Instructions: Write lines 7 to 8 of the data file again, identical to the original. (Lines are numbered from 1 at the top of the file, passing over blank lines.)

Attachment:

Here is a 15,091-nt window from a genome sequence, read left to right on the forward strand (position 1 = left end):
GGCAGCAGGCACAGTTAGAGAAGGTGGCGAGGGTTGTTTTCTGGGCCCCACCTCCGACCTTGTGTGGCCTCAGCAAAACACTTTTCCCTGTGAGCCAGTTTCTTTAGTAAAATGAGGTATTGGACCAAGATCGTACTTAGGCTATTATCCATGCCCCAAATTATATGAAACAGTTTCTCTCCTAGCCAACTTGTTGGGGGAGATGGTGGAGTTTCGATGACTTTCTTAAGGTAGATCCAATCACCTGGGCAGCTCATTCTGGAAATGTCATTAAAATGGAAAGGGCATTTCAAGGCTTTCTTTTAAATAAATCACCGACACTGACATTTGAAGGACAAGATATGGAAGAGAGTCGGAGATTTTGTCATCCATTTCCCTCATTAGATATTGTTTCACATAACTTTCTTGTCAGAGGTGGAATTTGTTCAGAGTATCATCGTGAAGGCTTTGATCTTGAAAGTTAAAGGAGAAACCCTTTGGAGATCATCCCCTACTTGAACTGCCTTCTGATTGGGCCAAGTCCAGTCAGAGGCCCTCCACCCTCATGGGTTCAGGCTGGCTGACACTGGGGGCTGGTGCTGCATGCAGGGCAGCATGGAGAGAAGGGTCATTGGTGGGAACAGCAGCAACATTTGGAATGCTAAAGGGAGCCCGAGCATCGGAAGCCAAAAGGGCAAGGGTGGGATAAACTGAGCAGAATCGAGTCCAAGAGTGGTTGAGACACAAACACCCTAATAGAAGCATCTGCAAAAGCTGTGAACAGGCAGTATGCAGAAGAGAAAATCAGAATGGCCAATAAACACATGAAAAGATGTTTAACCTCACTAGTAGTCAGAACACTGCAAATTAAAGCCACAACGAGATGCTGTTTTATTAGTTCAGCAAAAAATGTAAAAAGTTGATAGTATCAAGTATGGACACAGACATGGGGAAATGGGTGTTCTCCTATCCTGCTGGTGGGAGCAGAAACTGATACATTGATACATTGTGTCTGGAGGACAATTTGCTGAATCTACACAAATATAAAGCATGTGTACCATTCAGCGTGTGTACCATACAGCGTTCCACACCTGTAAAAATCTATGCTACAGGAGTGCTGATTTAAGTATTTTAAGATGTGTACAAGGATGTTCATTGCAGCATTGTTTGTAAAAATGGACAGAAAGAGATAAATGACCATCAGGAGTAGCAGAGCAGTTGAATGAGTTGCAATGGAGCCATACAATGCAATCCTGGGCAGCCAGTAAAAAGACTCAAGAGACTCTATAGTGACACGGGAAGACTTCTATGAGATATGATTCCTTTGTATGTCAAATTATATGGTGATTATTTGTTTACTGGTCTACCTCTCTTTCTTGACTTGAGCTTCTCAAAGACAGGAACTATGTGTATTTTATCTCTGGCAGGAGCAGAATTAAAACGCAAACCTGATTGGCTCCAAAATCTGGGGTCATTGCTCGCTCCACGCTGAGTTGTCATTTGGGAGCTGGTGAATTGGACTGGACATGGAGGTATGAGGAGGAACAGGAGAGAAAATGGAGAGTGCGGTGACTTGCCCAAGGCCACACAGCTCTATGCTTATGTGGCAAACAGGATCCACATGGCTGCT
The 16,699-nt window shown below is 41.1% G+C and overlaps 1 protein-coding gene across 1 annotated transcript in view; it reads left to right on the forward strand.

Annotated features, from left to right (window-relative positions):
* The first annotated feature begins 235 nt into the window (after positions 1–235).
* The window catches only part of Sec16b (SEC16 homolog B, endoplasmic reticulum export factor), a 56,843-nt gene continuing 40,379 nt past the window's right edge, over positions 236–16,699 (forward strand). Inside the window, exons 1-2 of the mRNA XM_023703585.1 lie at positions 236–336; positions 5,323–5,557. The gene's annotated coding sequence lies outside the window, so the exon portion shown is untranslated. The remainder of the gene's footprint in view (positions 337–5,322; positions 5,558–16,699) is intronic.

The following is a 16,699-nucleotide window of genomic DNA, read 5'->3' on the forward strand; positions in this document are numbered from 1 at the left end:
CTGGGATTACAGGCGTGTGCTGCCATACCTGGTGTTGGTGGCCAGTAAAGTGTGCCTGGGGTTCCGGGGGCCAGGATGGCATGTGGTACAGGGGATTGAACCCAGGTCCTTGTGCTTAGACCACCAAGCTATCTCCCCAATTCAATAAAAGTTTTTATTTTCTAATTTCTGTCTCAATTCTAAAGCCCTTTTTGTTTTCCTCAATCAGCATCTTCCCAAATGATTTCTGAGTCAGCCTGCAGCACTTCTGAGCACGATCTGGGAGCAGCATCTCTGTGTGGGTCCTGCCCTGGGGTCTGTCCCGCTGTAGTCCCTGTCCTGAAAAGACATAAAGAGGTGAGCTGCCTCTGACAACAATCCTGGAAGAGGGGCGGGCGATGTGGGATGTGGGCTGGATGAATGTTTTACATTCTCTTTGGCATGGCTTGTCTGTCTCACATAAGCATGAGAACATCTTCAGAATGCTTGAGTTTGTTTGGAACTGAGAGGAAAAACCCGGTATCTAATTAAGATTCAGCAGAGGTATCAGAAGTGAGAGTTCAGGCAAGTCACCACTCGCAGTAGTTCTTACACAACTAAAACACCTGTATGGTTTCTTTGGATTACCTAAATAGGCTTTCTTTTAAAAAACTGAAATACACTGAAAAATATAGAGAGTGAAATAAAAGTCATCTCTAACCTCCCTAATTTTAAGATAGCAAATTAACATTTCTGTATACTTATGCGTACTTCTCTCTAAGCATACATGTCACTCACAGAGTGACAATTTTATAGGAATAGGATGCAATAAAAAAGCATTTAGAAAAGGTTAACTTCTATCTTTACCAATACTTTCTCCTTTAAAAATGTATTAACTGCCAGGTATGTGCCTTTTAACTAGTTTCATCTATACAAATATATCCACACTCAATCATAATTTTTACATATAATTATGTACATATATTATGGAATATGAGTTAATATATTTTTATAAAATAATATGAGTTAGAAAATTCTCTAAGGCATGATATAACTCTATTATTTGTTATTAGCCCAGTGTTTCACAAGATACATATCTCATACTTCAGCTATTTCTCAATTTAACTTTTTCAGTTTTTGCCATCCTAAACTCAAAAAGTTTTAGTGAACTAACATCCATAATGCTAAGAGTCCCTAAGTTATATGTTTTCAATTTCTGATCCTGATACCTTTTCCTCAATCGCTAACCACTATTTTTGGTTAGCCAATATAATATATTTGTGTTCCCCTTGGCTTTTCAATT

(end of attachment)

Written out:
The following is a 16,699-nucleotide window of genomic DNA, read 5'->3' on the forward strand; positions in this document are numbered from 1 at the left end:
CTGGGATTACAGGCGTGTGCTGCCATACCTGGTGTTGGTGGCCAGTAAAGTGTGCCTGGGGTTCCGGGGGCCAGGATGGCATGTGGTACAGGGGATTGAACCCAGGTCCTTGTGCTTAGACCACCAAGCTATCTCCCCAATTCAATAAAAGTTTTTATTTTCTAATTTCTGTCTCAATTCTAAAGCCCTTTTTGTTTTCCTCAATCAGCATCTTCCCAAATGATTTCTGAGTCAGCCTGCAGCACTTCTGAGCACGATCTGGGAGCAGCATCTCTGTGTGGGTCCTGCCCTGGGGTCTGTCCCGCTGTAGTCCCTGTCCTGAAAAGACATAAAGAGGTGAGCTGCCTCTGACAACAATCCTGGAAGAGGGGCGGGCGATGTGGGATGTGGGCTGGATGAATGTTTTACATTCTCTTTGGCATGGCTTGTCTGTCTCACATAAGCATGAGAACATCTTCAGAATGCTTGAGTTTGTTTGGAACTGAGAGGAAAAACCCGGTATCTAATTAAGATTCAGCAGAGGTATCAGAAGTGAGAGTTCAGGCAAGTCACCACTCGCAGTAGTTCTTACACAACTAAAACACCTGTATGGTTTCTTTGGATTACCTAAATAGGCTTTCTTTTAAAAAACTGAAATACACTGAAAAATATAGAGAGTGAAATAAAAGTCATCTCTAACCTCCCTAATTTTAAGATAGCAAATTAACATTTCTGTATACTTATGCGTACTTCTCTCTAAGCATACATGTCACTCACAGAGTGACAATTTTATAGGAATAGGATGCAATAAAAAAGCATTTAGAAAAGGTTAACTTCTATCTTTACCAATACTTTCTCCTTTAAAAATGTATTAACTGCCAGGTATGTGCCTTTTAACTAGTTTCATCTATACAAATATATCCACACTCAATCATAATTTTTACATATAATTATGTACATATATTATGGAATATGAGTTAATATATTTTTATAAAATAATATGAGTTAGAAAATTCTCTAAGGCATGATATAACTCTATTATTTGTTATTAGCCCAGTGTTTCACAAGATACATATCTCATACTTCAGCTATTTCTCAATTTAACTTTTTCAGTTTTTGCCATCCTAAACTCAAAAAGTTTTAGTGAACTAACATCCATAATGCTAAGAGTCCCTAAGTTATATGTTTTCAATTTCTGATCCTGATACCTTTTCCTCAATCGCTAACCACTATTTTTGGTTAGCCAATATAATATATTTGTGTTCCCCTTGGCTTTTCAATT